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Carbon Dioxide Nonsense

You need a leak check buddy. Do you have your leak check buddy?

Safety concerns take up a fair amount of my time as the safety program manager here at McDantim. We work with high-pressure gases, asphyxiant gases, and normal office dangers, like papercuts and standing on wheelie chairs when no one is looking to water one of the 25 plants in my office. Now, the last concern is totally directed at me being a lazy dum-dum who doesn’t want to go get a step stool late on a Friday afternoon, but I SHOULD KNOW BETTER. We are fortunate to have checks in place to make sure everyone is safe on and off-site. We don’t go off-site very often, but when we do, it’s for training purposes: draught system troubleshooting or installs with our administrative staff so we can help you as much as possible. Plus, information and education are our pride points to provide the best customer service we can. While off-site, we have portable CO2 monitors for our employees to wear. Not all coolers are equipped with CO2 monitors, so better safe than sorry.

We get a fair amount of tech calls about leaking systems. These calls are always a little nerve-wracking for us because of the hazards associated with CO2 intoxication. “If you think you have a leak, have someone with you or watching you while you check.” We had a horrendously distressing tech call a few months back where an end user thought she had a leak. She went into the cooler and felt a little dizzy and called us for assistance. Dan took this call and told her to have someone with her or watch her while she checked. While on the phone, the other line disconnected. We proceeded to freak out here at McDantim, and her employee called and said she was passed out on the floor in the cooler. Holy crap on a cracker. Get her out of there, call 911. Call us back. Thankfully, she is fine. I even talked with a gal here in Montana who was driving to a beer fest, transporting her CO2 and jockey box in the car when she started feeling dizzy. She knew to roll down her windows and pull over to check the CO2 cylinder, which was leaking.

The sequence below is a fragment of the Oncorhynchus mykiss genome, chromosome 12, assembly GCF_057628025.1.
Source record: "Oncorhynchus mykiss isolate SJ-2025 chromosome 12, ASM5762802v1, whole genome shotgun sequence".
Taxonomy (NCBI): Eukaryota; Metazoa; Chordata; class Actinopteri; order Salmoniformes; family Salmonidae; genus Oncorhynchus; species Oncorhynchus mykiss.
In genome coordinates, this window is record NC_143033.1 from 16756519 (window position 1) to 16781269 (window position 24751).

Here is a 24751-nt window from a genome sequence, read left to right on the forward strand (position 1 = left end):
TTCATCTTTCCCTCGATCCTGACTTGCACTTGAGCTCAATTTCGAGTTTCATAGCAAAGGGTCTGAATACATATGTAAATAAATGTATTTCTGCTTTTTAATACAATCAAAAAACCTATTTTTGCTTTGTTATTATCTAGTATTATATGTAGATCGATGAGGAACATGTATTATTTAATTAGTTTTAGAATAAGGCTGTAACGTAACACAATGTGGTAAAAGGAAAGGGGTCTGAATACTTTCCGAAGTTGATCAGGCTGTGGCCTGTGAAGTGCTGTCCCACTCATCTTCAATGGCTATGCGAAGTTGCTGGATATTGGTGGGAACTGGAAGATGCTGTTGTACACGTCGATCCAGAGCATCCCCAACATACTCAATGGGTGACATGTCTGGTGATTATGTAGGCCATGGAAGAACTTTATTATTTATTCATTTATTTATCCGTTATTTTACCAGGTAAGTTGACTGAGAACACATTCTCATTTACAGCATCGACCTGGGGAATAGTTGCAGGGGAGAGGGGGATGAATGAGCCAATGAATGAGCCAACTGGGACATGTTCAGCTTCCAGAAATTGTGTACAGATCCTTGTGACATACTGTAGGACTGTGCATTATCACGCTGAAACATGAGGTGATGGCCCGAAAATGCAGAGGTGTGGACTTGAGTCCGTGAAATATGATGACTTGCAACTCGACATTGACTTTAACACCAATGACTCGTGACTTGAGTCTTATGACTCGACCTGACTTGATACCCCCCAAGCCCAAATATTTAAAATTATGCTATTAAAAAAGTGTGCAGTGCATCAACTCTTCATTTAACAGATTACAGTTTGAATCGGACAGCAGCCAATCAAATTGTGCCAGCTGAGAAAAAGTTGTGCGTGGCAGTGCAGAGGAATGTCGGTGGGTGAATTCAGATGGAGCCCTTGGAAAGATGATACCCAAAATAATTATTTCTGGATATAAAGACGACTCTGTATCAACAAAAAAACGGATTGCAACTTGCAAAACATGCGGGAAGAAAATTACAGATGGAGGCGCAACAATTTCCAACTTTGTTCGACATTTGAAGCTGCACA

We want you to be safe when you check your system. We use CO2 Meter for our CO2 monitors at our facility and for out-of-office troubleshooting.


Written by Kayla Mann; June 2019

Modified Atmosphere Packaging (MAP)


Mixed gases are imperative to the food processing and packing industry and the correct gas mix can transform the shelf life and presentation of your products.

Within the production process, mixed gas is vital for many key stages such as production, bulk distribution, retail, and final packing for consumers. Modified atmosphere packaging (MAP) can be hugely beneficial and there are several gas mixes required at different points of this process.


With MAP, different gases can play vital roles in product longevity. With unwanted processes like mold growth and oxidation both being a death sentence to packaged food, Nitrogen gas can be hugely beneficial in excluding Oxygen from food packs. Transversely, oxygen can help keep products, like cheese, fresh. For red or uncooked meat, a tri-mixture of Carbon Monoxide, Carbon Dioxide, and Nitrogen is a popular choice, as the mixture helps to keep the meat fresh and maintains the vibrant, red color.

With a McDantim Trumix® panel, successful MAP is achievable when applying the precise mixtures used in the flushing stage of the process. Using a burst or pulse filler? We offer buffer tanks in multiple sizes to fit your application.


While our Trumix® panels don’t require a storage tank to operate or mix gases to your required blend, sometimes it’s best for the life of the panel and the application to have a storage tank.

Modified Atmosphere Packaging (MAP) uses mixed gas to adjust the atmosphere either in a full space or in bursts to fill packages, extending the shelf life of certain foods. With burst filling, we recommend adding a surge or buffer tank with your Trumix® panel.



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